Although the outlook is positive, near-term risks remain important. An unanticipated sharp decline in global demand would hurt growth in the region. Growth and inflation could also be adversely affected by further increases in oil prices and a larger-than-expected fall in nonfuel commodity prices. Many countries in the region remain vulnerable to droughts and other natural disasters, others struggle with the high prevalence rates of HIV/AIDS. And there are still political and security risks in a number of countries in the region.

The Regional Outlook also examines some of the challenges noted above and suggests some policy approaches. Faced with historically high prices and finite resources, oil producers must now deal with the complexities of managing their resources so as to improve living standards and make decisive progress toward the MDGs. The Regional Outlook (Chapter III) suggests that with higher resource levels and increasing spending pressures, strengthening governance becomes even more critical, particularly in public financial management (PFM) systems, to ensure that resources are used efficiently and transparently within a longer term framework consistent with fiscal sustainability. Unless properly managed, scaling up spending risks putting substantial upward pressure on prices and the real exchange rate. The risk can be mitigated by policies that ease absorptive capacity, such as liberalizing trade, reducing the costs of doing business, and making labor markets more flexible.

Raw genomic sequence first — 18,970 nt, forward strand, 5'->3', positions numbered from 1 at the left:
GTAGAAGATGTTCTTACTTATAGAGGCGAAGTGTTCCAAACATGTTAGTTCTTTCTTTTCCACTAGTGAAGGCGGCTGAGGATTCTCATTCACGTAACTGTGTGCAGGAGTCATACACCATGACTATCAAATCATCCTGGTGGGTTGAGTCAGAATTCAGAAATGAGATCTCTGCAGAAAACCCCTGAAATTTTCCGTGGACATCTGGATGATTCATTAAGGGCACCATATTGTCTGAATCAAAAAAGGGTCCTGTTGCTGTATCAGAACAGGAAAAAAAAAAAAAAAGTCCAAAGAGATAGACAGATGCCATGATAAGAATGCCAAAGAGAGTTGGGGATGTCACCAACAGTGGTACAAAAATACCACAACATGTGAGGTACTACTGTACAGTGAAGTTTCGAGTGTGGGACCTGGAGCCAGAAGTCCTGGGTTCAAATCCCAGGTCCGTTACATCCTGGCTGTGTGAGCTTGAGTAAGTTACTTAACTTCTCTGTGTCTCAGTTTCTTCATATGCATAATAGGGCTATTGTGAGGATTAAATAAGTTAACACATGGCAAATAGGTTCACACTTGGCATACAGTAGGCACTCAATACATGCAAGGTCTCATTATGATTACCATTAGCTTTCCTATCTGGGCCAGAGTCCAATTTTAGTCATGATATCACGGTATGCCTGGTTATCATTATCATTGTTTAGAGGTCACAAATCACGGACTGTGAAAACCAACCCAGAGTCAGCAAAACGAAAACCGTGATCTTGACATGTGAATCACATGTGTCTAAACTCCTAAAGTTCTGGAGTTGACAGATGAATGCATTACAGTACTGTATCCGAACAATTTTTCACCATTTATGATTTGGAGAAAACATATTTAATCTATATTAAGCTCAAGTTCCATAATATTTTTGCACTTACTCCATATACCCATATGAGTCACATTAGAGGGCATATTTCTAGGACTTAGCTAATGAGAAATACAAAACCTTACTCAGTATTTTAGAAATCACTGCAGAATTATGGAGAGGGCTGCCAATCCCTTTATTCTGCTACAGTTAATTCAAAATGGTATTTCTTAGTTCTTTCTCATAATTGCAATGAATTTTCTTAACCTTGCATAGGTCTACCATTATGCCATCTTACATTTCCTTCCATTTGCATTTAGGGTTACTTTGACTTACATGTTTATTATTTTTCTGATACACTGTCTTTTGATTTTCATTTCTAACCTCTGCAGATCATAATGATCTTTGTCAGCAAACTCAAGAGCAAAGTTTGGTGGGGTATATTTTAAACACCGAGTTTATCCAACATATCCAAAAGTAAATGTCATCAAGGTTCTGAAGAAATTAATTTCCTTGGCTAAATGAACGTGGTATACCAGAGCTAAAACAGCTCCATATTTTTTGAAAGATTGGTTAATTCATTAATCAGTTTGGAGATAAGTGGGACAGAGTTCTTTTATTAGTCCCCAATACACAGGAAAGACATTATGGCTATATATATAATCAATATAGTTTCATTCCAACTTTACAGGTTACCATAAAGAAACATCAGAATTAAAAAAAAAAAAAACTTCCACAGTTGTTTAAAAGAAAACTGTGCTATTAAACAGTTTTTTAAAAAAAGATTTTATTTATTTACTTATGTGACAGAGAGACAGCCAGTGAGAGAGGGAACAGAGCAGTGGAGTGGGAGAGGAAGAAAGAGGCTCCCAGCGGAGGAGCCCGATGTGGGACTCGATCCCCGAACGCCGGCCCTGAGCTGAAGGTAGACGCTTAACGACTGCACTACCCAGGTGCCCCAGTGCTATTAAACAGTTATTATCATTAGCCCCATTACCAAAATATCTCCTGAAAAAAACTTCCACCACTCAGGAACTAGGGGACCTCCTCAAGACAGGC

While there has been a diversification of export destinations, exports remain concentrated in oil and other commodities and exports of manufactures are confined to a few countries and product categories. The Regional Outlook (Chapter IV) notes that most countries have neither managed to achieve a labor-intensive manufacturing export surge nor to move up the value chain of their commodity-based exports. This is largely due to lack of infrastructure and the costs of doing business. Experience from other parts of the world shows that trade could be an important engine of growth. Tackling structural impediments to growth and trade in valued-added industries linked to agriculture and commodities is therefore important for Sub-Saharan Africa to realize its growth potential.

The Regional Outlook also examines the development of local currency debt markets (Chapter V). In general, their development promises important benefits in increasing the efficiency and transparency of budgetary financing while supporting the emergence of a yield curve—a prerequisite for corporate bond markets. The latter role is important for facilitating financial sector development which could help to eventually overcome the credit constraints of Africa's private sector. To achieve the full benefits of debt markets, market infrastructure, debt management, and overall sustainable fiscal deficits are important. Capital account regulations may need to be reviewed to ensure that interest rates are competitive, while remaining mindful of the possible risks of "sudden reversals".